In all likelihood, they would all die sometime within the next fourteen hours.  Some would last longer than others, but when the last dredges of emergency oxygen had been depleted, and the carbon dioxide levels in the remaining cabins reached thirty six percent, they would each have maybe a few minutes of slowly diminishing consciousness with which to think their final thoughts and speak their final words.

They were spacefarers in the 23rd Century.  They knew nothing awaited them after that.

Before the explosion, the ship, named Heyst, was comprised of five tube-like cabins linked end-to-end—command, living, recreation, science and engineering —wearing a belt of eight impulse boosters.  An airlock at each end provided access to and from the ship.  Pressure doors could be closed to seal individual cabins.  An elaborate computer system monitored and maintained the various other systems necessary to carry out the Heyst‘s mission.

Afterward, half those impulse engines and large portions of the outer hulls of the science and engineering cabins were spiral galaxy arms of glittering debris and whipping cables and hoses radiating from the remains of the hull.  The explosion had crippled the fragile vessel, destroying communication, propulsion, sensors and life support, leaving it as little more than a pressurized chain of cans floating in the void.

The Heyst had been making best speed when the explosion occurred, and was still hurtling through the void at an unfathomable rate at least in the general direction of Earth.  Without their navigation system, the crew could not tell how severely the explosion had affected their heading.  They knew it really didn’t matter.  They were six days out.

They were starkly aware of all of this as they stared at one another, conscious of their breathing, conscious of their movement without resistance towards a home that, at best, would appear as a small pin-prick in the unfathomable distance, only distinguishable from all the other pin-pricks of light by the fact that it was their pin-prick, the one they knew they would never reach.

Now there were six of them left out of a crew of nine.  Jacobson had died in the explosion.  Sato and Conley had died by choice; after admitting and consummating the love they had hidden from no one but themselves, they opened the outer doors of the forward airlock and drifted out to decompress and freeze.  That left Reeves, the captain everyone hated and surely wished dead so at least they could spend their last half a day without following his barked orders; the two engineers, York and Mueller, who were drunk off some spirits they smuggled aboard or managed to brew in their cramped engineering cabin; and the science team, Liu, Medellin and Smoltz, who, as civilians and not members of the United Service, lacked the training to deal stoically with such a situation.

“Carbon dioxide levels at twenty three percent,” spoke the computer in its soothing and condescending voice.  “At current consumption rates, emergency oxygen reserves will be depleted in approximately twelve point six-four hours.”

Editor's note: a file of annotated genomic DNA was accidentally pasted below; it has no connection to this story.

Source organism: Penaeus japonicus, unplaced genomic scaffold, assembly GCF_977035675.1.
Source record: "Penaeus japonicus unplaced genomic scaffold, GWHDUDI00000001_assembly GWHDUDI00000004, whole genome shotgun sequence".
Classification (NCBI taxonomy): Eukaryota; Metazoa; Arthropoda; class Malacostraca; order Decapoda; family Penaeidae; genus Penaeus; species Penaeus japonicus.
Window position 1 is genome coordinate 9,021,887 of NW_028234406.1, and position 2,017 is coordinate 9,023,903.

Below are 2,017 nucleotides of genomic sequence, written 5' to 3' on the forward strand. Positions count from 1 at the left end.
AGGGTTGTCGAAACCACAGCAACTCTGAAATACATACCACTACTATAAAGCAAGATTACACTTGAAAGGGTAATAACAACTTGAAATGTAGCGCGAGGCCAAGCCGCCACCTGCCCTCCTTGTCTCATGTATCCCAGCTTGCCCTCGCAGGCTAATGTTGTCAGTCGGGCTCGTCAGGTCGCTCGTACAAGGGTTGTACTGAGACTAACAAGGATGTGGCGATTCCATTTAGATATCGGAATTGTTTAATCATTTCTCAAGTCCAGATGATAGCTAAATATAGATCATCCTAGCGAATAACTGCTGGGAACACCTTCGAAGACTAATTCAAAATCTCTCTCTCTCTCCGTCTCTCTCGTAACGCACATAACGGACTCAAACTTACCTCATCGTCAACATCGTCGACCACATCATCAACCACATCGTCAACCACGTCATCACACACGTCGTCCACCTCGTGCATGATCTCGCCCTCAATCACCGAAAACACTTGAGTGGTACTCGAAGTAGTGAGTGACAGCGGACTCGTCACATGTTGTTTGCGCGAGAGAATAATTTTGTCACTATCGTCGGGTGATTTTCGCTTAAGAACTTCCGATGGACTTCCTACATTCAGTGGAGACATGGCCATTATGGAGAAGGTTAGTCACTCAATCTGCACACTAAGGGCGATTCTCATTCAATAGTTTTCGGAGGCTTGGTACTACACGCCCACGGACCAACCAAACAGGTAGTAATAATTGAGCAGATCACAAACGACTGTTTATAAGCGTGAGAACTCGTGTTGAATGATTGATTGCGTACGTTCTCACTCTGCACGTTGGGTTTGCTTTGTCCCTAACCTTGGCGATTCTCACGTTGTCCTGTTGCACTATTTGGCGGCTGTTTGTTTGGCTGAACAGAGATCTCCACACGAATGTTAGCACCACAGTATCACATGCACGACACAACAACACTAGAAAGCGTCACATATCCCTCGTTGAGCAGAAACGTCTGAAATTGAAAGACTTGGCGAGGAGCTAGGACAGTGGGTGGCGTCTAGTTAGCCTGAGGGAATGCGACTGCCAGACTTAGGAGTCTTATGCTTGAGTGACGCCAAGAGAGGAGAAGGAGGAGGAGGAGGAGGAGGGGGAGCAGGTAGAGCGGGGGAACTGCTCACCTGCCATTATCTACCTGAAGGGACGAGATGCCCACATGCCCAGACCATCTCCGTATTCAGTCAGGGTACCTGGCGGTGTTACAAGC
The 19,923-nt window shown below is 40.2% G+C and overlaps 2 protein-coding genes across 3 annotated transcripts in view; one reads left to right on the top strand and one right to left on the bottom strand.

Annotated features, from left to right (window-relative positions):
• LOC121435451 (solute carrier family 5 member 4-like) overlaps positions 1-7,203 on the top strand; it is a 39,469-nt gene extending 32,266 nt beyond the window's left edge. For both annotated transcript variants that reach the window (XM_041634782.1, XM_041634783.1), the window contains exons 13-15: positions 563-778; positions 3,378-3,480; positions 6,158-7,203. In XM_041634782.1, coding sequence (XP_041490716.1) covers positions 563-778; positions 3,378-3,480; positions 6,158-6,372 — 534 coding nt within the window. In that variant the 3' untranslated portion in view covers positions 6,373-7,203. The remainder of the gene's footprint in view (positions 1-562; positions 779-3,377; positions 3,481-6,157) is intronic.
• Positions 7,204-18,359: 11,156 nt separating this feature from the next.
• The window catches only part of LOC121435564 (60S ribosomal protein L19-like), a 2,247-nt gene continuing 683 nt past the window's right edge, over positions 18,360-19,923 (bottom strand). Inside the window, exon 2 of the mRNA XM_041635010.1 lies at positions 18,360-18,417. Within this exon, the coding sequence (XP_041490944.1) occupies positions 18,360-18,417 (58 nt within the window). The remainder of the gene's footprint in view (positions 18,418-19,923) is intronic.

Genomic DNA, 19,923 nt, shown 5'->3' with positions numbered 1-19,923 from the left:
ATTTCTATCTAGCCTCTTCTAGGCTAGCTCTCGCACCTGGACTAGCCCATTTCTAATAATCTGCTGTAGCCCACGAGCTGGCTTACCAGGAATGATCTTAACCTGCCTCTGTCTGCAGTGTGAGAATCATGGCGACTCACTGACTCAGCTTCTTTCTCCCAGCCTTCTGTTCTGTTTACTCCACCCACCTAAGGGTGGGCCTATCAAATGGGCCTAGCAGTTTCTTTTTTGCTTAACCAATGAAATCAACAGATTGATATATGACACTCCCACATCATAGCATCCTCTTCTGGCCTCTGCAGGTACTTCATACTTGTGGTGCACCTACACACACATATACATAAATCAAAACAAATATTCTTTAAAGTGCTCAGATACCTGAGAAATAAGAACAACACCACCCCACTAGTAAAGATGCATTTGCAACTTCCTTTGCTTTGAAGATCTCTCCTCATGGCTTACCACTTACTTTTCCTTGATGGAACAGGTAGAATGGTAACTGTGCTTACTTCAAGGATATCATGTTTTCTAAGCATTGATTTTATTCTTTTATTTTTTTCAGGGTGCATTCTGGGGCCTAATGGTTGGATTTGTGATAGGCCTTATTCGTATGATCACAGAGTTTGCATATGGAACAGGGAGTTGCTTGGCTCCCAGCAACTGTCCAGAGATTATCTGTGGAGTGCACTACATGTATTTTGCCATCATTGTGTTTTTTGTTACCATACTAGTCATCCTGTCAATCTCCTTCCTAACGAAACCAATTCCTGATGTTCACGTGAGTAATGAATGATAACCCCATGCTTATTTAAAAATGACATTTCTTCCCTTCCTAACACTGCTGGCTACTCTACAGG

Liu began to whimper.  Smoltz placed her hand on his knee.  York nodded to Mueller who produced a bottle of clear alcohol and offered it to Liu.  Reeves stared hard at the engineers and whimpering scientist and opened his mouth to speak, but reconsidered and held his hand out for the bottle that Smoltz was upending instead.

Medellin looked around the room, her eyes going from fearful to amazed to irritated.  “Well, fuck this,” she said as she stood up, remembering to stoop so as not to bang against the low bulkhead.

They all looked up at her, Reeves with the bottle halfway to his lips, Liu sniffling and wiping a tear from his cheek.  Short and squarely built, she still seemed to tower over them in their cramped, padded, wire-infested tube.  Sneering, she shook her head and squeezed between them towards the aft of the command cabin.

She stopped by the sealed hatch that led to the living cabin.  “I don’t want to die out here,” she spat, “not like this, not with you assholes.”  That took them aback.  Reeves made as if to say something, a reprimand perhaps, but she wasn’t part of the military crew, and there was little point.  Instead, he took another sip from the bottle.

York rolled his eyes and shook his head.  “There’s no way, lassie,” he said in his thick, affected brogue.  York was from York, the great city of northern England, but he swore he and his family were Scottish and made sure his accent supported his claims.  “The lines were cut by the explosion.  There’s simply no way we could seal and re-pressurize the two cabins and reconnect all the systems.  We just cannot do it.”

Liu, Smoltz, and Reeves nodded somberly at his assessment, but Mueller surprised them all by shaking his head.  “You have a difference of opinion, tech sergeant?” Reeves asked him, seeing an opportunity to reassert his command and regain his confidence.

“Tech Sergeant York is correct in his assessment of the damages, sir,” Mueller began in his clipped German accent, “but as usual, he draws an incorrect conclusion from the present information.”  York’s glare was disarmed and turned into a chuckle by Mueller’s smile.  They often teased one another, and despite the gravity of their situation, Mueller was not about to stop their game.